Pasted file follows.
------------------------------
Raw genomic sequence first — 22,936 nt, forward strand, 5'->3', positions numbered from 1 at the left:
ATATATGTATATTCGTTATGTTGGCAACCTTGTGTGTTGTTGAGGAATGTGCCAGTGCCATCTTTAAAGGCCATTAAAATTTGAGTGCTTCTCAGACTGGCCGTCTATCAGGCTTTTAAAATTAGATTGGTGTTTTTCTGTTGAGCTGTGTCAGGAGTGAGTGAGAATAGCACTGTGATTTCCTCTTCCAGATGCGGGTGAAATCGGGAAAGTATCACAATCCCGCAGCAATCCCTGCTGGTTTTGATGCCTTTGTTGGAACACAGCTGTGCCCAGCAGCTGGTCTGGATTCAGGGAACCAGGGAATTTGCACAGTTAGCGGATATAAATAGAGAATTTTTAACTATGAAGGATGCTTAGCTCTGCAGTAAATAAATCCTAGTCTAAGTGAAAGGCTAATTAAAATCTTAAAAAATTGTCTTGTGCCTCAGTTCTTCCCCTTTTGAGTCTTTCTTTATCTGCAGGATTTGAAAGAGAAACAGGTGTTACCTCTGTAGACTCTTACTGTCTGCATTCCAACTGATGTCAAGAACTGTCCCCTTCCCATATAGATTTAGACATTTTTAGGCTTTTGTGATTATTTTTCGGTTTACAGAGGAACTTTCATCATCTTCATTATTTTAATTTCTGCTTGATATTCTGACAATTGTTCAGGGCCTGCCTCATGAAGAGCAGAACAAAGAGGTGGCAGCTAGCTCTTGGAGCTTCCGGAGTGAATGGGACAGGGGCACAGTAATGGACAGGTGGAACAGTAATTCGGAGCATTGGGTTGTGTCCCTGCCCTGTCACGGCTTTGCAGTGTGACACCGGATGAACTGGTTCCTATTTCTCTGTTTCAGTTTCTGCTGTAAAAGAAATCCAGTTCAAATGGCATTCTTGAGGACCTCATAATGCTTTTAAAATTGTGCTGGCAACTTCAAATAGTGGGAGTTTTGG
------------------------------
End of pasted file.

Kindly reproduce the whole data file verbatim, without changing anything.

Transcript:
Raw genomic sequence first — 22,936 nt, forward strand, 5'->3', positions numbered from 1 at the left:
ATATATGTATATTCGTTATGTTGGCAACCTTGTGTGTTGTTGAGGAATGTGCCAGTGCCATCTTTAAAGGCCATTAAAATTTGAGTGCTTCTCAGACTGGCCGTCTATCAGGCTTTTAAAATTAGATTGGTGTTTTTCTGTTGAGCTGTGTCAGGAGTGAGTGAGAATAGCACTGTGATTTCCTCTTCCAGATGCGGGTGAAATCGGGAAAGTATCACAATCCCGCAGCAATCCCTGCTGGTTTTGATGCCTTTGTTGGAACACAGCTGTGCCCAGCAGCTGGTCTGGATTCAGGGAACCAGGGAATTTGCACAGTTAGCGGATATAAATAGAGAATTTTTAACTATGAAGGATGCTTAGCTCTGCAGTAAATAAATCCTAGTCTAAGTGAAAGGCTAATTAAAATCTTAAAAAATTGTCTTGTGCCTCAGTTCTTCCCCTTTTGAGTCTTTCTTTATCTGCAGGATTTGAAAGAGAAACAGGTGTTACCTCTGTAGACTCTTACTGTCTGCATTCCAACTGATGTCAAGAACTGTCCCCTTCCCATATAGATTTAGACATTTTTAGGCTTTTGTGATTATTTTTCGGTTTACAGAGGAACTTTCATCATCTTCATTATTTTAATTTCTGCTTGATATTCTGACAATTGTTCAGGGCCTGCCTCATGAAGAGCAGAACAAAGAGGTGGCAGCTAGCTCTTGGAGCTTCCGGAGTGAATGGGACAGGGGCACAGTAATGGACAGGTGGAACAGTAATTCGGAGCATTGGGTTGTGTCCCTGCCCTGTCACGGCTTTGCAGTGTGACACCGGATGAACTGGTTCCTATTTCTCTGTTTCAGTTTCTGCTGTAAAAGAAATCCAGTTCAAATGGCATTCTTGAGGACCTCATAATGCTTTTAAAATTGTGCTGGCAACTTCAAATAGTGGGAGTTTTGG